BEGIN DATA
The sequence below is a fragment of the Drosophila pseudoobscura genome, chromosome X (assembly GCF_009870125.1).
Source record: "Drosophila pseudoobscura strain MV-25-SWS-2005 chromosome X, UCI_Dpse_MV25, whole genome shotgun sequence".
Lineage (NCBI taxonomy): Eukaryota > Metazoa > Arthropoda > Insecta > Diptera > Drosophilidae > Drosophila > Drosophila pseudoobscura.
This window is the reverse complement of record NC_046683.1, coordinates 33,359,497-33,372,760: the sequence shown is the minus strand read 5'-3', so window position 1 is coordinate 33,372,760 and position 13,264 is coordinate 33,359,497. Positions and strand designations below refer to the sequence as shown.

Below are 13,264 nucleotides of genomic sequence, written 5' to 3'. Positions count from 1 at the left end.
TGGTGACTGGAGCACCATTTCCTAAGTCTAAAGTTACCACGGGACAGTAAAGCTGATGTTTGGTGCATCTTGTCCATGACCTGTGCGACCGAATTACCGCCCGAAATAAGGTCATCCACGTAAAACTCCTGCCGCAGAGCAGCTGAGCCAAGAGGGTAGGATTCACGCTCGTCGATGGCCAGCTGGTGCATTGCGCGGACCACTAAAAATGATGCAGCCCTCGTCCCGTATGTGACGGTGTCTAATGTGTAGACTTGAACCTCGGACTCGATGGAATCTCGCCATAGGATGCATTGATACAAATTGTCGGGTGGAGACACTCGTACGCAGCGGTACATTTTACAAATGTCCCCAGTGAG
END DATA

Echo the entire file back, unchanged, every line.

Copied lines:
The sequence below is a fragment of the Drosophila pseudoobscura genome, chromosome X (assembly GCF_009870125.1).
Source record: "Drosophila pseudoobscura strain MV-25-SWS-2005 chromosome X, UCI_Dpse_MV25, whole genome shotgun sequence".
Lineage (NCBI taxonomy): Eukaryota > Metazoa > Arthropoda > Insecta > Diptera > Drosophilidae > Drosophila > Drosophila pseudoobscura.
This window is the reverse complement of record NC_046683.1, coordinates 33,359,497-33,372,760: the sequence shown is the minus strand read 5'-3', so window position 1 is coordinate 33,372,760 and position 13,264 is coordinate 33,359,497. Positions and strand designations below refer to the sequence as shown.

Below are 13,264 nucleotides of genomic sequence, written 5' to 3'. Positions count from 1 at the left end.
TGGTGACTGGAGCACCATTTCCTAAGTCTAAAGTTACCACGGGACAGTAAAGCTGATGTTTGGTGCATCTTGTCCATGACCTGTGCGACCGAATTACCGCCCGAAATAAGGTCATCCACGTAAAACTCCTGCCGCAGAGCAGCTGAGCCAAGAGGGTAGGATTCACGCTCGTCGATGGCCAGCTGGTGCATTGCGCGGACCACTAAAAATGATGCAGCCCTCGTCCCGTATGTGACGGTGTCTAATGTGTAGACTTGAACCTCGGACTCGATGGAATCTCGCCATAGGATGCATTGATACAAATTGTCGGGTGGAGACACTCGTACGCAGCGGTACATTTTACAAATGTCCCCAGTGAG